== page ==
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Ron Castellano, Taavo Somer Partner in Jarmulowsky Hotel

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Jarmulowsky Bank building, 54 Canal Street.

There’s been some talk in the past day or so about the future of the Jarmulowsky Bank building, the beautiful 1912 landmark at 54 Canal Street.  A spokesperson for the Ace Hotels knocked down rumors that the company was involved in a hotel conversion at this location.  Today a source with knowledge of the Jarmulowsky project tells The Lo-Down that the creative team consists solely of Ron Castellano, the developer of The Forward Building, and Taavo Somer, who’s behind Lower East Side restaurants Freemans and Peels.  The source said no national or regional hospitality company is involved; the hotel will be locally owned and operated.

The Jarmulowsky building was purchased several months ago by DLJ Real Estate Partners for $36 million. The seller was Lower East Side-based property owner Baruch Singer.  He is not part of the hotel project in any way. In recent weeks, scaffolding went up around the building, as much of the preliminary work necessary to convert the property got underway.

In 2005, Castellano restored The Forward, at 175 East Broadway, to its former glory, turning the architectural jewel into a condominium building. Four years later, he helped lead a successful effort to designate the Jarmulowsky as a New York City historic landmark.  So, his involvement in the restoration of the building and its development as a boutique hotel, seems like a natural progression.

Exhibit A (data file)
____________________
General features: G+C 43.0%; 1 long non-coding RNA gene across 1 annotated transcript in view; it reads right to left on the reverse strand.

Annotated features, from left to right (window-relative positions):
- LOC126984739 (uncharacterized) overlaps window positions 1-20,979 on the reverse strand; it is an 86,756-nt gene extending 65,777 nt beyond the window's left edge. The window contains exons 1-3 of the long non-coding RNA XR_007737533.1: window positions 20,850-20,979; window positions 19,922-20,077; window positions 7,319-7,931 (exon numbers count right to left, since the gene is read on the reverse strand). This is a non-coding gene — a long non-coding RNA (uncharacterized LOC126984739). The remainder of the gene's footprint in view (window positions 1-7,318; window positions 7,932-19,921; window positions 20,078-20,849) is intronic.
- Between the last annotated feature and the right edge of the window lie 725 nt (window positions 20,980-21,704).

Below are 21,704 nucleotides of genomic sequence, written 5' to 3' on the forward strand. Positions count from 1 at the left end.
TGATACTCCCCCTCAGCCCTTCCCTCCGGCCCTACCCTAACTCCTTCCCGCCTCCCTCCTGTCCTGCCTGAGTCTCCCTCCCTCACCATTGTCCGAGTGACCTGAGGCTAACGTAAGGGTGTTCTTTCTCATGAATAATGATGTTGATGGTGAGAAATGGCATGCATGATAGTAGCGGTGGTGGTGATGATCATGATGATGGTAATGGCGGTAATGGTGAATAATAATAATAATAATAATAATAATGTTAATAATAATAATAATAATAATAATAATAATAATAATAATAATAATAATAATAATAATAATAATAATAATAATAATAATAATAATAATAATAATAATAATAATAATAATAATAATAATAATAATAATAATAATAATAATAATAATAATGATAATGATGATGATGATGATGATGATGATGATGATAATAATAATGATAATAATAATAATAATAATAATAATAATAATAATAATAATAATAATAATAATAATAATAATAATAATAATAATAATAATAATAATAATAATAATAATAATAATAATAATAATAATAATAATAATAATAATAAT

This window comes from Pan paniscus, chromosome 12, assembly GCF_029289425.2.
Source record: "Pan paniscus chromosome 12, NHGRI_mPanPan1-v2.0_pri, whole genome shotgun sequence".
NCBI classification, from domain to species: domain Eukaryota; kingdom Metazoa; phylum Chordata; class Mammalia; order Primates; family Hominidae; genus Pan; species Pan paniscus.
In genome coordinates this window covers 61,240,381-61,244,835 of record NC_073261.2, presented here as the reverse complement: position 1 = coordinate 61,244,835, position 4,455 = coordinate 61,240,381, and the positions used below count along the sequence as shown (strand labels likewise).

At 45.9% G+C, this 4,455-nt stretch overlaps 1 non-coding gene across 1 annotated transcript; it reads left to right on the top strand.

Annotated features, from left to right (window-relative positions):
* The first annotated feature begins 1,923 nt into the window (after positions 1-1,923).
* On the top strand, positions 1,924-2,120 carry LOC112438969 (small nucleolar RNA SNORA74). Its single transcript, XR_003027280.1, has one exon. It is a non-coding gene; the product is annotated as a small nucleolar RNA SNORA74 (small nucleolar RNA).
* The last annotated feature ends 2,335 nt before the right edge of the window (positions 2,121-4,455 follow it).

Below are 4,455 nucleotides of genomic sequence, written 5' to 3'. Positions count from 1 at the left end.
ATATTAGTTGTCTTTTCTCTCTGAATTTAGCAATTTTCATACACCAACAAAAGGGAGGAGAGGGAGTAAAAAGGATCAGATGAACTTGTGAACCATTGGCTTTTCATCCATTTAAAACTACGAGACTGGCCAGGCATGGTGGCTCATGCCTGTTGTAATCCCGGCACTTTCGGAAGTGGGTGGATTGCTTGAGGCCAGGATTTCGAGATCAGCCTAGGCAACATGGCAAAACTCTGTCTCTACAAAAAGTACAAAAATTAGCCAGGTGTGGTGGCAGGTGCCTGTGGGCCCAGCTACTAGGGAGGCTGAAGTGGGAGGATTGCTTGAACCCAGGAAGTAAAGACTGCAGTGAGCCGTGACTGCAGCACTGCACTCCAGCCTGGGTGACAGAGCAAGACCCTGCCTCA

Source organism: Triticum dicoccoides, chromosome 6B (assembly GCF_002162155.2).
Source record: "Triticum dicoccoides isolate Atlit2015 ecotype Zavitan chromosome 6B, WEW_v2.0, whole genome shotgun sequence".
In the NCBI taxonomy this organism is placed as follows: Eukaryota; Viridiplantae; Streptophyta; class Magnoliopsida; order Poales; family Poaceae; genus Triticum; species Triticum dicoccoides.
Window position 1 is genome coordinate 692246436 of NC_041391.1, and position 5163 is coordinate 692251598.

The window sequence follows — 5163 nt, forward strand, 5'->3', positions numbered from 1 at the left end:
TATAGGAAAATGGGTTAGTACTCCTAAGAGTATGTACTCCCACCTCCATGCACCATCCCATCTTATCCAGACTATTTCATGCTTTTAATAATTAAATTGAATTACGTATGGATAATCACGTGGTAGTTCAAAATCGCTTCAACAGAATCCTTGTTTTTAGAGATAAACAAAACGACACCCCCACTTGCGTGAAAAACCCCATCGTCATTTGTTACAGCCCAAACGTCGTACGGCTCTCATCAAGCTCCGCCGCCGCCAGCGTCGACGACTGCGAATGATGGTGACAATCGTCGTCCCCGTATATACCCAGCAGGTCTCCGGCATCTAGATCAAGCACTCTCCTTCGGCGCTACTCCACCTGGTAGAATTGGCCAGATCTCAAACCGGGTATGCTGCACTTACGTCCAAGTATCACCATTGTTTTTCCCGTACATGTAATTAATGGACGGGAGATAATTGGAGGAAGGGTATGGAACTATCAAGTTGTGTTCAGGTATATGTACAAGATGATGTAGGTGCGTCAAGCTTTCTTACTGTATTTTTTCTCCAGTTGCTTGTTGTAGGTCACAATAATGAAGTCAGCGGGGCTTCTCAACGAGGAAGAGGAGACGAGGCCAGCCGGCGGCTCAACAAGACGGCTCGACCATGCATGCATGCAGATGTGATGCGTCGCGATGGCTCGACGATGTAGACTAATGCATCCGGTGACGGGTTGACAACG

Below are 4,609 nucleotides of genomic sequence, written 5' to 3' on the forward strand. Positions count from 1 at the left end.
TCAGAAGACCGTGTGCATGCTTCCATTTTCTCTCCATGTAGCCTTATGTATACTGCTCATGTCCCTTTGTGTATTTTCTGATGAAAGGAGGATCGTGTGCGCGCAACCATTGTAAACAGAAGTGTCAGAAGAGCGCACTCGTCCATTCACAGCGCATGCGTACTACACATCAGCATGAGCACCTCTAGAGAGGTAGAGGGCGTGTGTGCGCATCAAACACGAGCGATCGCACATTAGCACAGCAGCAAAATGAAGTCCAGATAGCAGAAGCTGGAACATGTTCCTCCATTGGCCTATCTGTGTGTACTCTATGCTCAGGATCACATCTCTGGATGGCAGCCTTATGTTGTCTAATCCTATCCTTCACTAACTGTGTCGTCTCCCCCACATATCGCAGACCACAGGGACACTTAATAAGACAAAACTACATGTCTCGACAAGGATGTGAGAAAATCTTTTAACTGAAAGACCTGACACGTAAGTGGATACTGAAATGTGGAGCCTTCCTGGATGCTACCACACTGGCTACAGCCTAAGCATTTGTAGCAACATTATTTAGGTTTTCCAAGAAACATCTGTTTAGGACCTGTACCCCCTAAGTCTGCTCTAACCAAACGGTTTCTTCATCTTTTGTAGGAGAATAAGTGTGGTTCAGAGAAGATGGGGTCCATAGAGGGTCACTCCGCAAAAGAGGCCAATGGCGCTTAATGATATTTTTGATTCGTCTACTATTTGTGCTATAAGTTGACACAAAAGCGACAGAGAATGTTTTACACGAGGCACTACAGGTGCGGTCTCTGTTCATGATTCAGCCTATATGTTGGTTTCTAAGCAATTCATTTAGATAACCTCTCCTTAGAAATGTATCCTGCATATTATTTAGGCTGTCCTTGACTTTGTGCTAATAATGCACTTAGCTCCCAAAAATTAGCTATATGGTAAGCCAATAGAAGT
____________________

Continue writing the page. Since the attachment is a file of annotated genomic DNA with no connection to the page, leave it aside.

The Commercial Observer heard from a spokesperson for Freemans, who said the restaurant was not a part of the project. But our source assured us that Somer is very much involved in the conversion.

The Jarmulowsky boasts high ceilings, large windows and spectacular views in all directions.  The photos you see below were shot a few months ago from the top of the building:

Photos: thelodowny.com.

The new hotel, which has not been named, sits at the very end of Orchard Street; the blocks above Canal are currently undergoing a major transformation.  Castellano advocated for the landmarking of the Loews Canal Theatre, just a few hundred feet from the Jarmulowsky.  Some community activists have been pushing the owner, Chinatown banker Thomas Sung, to turn the abandoned theater into a performing arts center.  The presence of a new boutique hotel could be a catalyst for that proposal, as well as other development prospects in the immediate area.

For the moment, however, there’s plenty of work to do inside the Jarmulowsky.  There will be at least one restaurant in the building.  The owners have expressed an interest in creating a hotel that is welcoming to the Lower East Side community.


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  1. The Forward building renovation has indeed been transformative, but I would add that the facelift to the eastern facade of the building was not done to the same standards as the western side.  Also, more importantly, there is some serious grafitti damage on the western facade for quite some time now.  It can be seen in the Jarmulowsky photo 1 above.  The failure to remove this (and takes steps to prevent its recurrence) seriously detracts from the beauty of the building.

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